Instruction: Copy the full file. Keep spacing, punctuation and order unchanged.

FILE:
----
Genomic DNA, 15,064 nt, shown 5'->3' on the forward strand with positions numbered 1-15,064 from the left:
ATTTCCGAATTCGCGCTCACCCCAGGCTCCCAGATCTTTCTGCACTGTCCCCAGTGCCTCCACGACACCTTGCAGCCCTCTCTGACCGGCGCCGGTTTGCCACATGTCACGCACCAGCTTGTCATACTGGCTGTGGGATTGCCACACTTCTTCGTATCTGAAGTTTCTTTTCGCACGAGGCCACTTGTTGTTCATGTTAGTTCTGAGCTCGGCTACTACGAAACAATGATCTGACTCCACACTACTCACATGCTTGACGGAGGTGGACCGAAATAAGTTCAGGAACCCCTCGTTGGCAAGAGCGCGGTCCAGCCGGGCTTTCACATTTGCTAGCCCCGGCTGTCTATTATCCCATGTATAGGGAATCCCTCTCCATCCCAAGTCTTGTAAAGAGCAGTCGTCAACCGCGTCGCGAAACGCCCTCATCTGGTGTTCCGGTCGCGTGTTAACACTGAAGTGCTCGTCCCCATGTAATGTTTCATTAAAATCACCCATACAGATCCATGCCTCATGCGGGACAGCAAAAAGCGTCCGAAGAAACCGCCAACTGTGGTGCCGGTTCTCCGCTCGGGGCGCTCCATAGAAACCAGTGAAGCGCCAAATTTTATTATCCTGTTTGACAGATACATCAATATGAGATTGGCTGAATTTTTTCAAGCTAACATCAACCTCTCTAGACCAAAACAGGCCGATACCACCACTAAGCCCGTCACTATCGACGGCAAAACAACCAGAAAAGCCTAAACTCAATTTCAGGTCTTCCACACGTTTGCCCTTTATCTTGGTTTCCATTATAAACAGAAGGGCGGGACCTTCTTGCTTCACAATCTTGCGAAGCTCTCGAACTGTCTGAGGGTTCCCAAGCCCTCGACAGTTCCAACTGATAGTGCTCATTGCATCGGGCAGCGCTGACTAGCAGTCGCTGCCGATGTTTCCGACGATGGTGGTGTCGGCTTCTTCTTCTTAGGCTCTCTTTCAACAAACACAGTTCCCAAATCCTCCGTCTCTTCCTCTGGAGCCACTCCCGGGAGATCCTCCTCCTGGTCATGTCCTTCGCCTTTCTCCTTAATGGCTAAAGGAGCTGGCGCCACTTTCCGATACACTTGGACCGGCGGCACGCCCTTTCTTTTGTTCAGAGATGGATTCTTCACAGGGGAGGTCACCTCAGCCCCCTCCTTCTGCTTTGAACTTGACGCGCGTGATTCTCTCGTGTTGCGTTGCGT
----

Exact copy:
Genomic DNA, 15,064 nt, shown 5'->3' on the forward strand with positions numbered 1-15,064 from the left:
ATTTCCGAATTCGCGCTCACCCCAGGCTCCCAGATCTTTCTGCACTGTCCCCAGTGCCTCCACGACACCTTGCAGCCCTCTCTGACCGGCGCCGGTTTGCCACATGTCACGCACCAGCTTGTCATACTGGCTGTGGGATTGCCACACTTCTTCGTATCTGAAGTTTCTTTTCGCACGAGGCCACTTGTTGTTCATGTTAGTTCTGAGCTCGGCTACTACGAAACAATGATCTGACTCCACACTACTCACATGCTTGACGGAGGTGGACCGAAATAAGTTCAGGAACCCCTCGTTGGCAAGAGCGCGGTCCAGCCGGGCTTTCACATTTGCTAGCCCCGGCTGTCTATTATCCCATGTATAGGGAATCCCTCTCCATCCCAAGTCTTGTAAAGAGCAGTCGTCAACCGCGTCGCGAAACGCCCTCATCTGGTGTTCCGGTCGCGTGTTAACACTGAAGTGCTCGTCCCCATGTAATGTTTCATTAAAATCACCCATACAGATCCATGCCTCATGCGGGACAGCAAAAAGCGTCCGAAGAAACCGCCAACTGTGGTGCCGGTTCTCCGCTCGGGGCGCTCCATAGAAACCAGTGAAGCGCCAAATTTTATTATCCTGTTTGACAGATACATCAATATGAGATTGGCTGAATTTTTTCAAGCTAACATCAACCTCTCTAGACCAAAACAGGCCGATACCACCACTAAGCCCGTCACTATCGACGGCAAAACAACCAGAAAAGCCTAAACTCAATTTCAGGTCTTCCACACGTTTGCCCTTTATCTTGGTTTCCATTATAAACAGAAGGGCGGGACCTTCTTGCTTCACAATCTTGCGAAGCTCTCGAACTGTCTGAGGGTTCCCAAGCCCTCGACAGTTCCAACTGATAGTGCTCATTGCATCGGGCAGCGCTGACTAGCAGTCGCTGCCGATGTTTCCGACGATGGTGGTGTCGGCTTCTTCTTCTTAGGCTCTCTTTCAACAAACACAGTTCCCAAATCCTCCGTCTCTTCCTCTGGAGCCACTCCCGGGAGATCCTCCTCCTGGTCATGTCCTTCGCCTTTCTCCTTAATGGCTAAAGGAGCTGGCGCCACTTTCCGATACACTTGGACCGGCGGCACGCCCTTTCTTTTGTTCAGAGATGGATTCTTCACAGGGGAGGTCACCTCAGCCCCCTCCTTCTGCTTTGAACTTGACGCGCGTGATTCTCTCGTGTTGCGTTGCGT